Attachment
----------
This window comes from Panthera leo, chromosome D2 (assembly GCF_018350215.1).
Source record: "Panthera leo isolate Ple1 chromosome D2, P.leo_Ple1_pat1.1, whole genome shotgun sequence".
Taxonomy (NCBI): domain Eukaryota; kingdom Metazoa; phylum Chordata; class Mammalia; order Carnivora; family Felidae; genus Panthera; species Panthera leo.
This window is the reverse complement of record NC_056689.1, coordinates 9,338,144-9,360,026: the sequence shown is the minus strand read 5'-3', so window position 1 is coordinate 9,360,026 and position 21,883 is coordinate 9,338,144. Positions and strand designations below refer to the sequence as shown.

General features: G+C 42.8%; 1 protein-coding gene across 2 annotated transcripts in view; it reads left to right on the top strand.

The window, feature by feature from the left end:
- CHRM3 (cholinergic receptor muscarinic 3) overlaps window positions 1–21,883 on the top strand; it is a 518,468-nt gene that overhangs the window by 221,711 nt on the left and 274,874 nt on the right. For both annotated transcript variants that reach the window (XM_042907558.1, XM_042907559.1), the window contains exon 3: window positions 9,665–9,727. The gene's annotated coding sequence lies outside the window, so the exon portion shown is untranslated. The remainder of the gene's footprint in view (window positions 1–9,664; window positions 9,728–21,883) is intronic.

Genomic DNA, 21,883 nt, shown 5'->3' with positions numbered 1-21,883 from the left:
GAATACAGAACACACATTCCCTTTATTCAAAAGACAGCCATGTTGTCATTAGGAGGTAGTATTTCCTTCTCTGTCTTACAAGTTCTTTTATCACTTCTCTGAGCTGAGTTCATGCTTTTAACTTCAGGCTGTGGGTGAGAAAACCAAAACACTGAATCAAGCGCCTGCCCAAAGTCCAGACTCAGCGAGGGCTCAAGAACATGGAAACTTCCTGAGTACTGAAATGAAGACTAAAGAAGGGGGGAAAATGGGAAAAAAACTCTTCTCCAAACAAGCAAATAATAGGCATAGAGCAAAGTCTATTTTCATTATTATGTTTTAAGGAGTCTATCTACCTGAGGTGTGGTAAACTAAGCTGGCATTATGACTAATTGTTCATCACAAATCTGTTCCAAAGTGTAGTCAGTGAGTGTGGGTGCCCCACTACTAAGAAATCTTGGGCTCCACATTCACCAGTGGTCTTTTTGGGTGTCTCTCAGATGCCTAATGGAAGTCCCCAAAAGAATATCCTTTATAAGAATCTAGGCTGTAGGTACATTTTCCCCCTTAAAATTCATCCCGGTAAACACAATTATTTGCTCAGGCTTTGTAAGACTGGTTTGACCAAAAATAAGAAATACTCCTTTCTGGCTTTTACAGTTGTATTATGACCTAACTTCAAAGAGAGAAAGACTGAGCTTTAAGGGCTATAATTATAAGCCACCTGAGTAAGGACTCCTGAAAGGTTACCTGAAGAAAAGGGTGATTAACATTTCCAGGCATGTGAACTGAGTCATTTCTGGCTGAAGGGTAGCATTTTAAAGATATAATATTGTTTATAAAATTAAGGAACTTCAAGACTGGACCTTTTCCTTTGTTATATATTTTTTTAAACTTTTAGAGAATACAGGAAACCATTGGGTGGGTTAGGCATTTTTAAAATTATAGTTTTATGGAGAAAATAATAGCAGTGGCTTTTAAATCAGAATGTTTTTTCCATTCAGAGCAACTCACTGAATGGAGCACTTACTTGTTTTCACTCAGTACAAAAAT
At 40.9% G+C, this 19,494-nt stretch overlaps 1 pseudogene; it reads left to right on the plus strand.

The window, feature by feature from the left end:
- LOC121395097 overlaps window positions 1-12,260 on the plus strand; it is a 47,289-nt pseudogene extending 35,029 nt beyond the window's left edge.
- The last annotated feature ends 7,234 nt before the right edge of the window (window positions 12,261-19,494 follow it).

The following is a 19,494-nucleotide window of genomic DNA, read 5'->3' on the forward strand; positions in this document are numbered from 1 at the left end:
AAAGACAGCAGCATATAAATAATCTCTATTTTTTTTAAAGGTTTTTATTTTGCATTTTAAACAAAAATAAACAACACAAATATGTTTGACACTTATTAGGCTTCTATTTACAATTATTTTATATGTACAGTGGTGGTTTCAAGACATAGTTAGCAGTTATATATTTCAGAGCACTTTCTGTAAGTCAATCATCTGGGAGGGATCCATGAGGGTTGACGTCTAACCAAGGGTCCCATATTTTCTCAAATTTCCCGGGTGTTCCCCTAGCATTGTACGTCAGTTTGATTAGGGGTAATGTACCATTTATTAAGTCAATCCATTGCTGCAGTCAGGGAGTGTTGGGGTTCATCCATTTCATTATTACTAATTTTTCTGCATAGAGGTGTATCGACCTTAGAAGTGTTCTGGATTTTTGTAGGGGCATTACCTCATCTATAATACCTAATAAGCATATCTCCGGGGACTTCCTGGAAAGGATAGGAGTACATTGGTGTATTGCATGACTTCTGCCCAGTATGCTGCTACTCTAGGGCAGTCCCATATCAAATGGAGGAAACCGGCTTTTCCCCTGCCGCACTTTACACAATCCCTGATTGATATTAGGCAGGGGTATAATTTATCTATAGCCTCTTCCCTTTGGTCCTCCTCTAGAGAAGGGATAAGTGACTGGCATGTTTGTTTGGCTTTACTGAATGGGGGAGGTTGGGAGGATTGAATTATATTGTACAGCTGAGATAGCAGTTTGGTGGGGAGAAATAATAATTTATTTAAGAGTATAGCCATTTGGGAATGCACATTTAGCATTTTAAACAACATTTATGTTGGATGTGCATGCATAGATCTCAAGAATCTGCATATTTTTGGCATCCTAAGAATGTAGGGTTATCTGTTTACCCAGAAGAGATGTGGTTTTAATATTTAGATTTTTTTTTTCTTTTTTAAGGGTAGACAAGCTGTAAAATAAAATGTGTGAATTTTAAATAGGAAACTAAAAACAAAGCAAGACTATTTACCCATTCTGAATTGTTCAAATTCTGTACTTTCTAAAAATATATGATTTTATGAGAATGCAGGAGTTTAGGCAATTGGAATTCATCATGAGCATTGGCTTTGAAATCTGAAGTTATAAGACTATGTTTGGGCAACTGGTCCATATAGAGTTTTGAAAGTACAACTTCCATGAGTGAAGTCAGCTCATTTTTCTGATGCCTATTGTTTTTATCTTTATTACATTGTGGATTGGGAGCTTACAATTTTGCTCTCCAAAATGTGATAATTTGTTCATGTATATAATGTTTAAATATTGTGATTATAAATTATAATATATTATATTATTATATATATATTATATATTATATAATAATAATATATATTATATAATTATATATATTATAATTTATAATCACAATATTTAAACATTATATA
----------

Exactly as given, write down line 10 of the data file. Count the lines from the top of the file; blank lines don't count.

At 40.9% G+C, this 19,494-nt stretch overlaps 1 pseudogene; it reads left to right on the plus strand.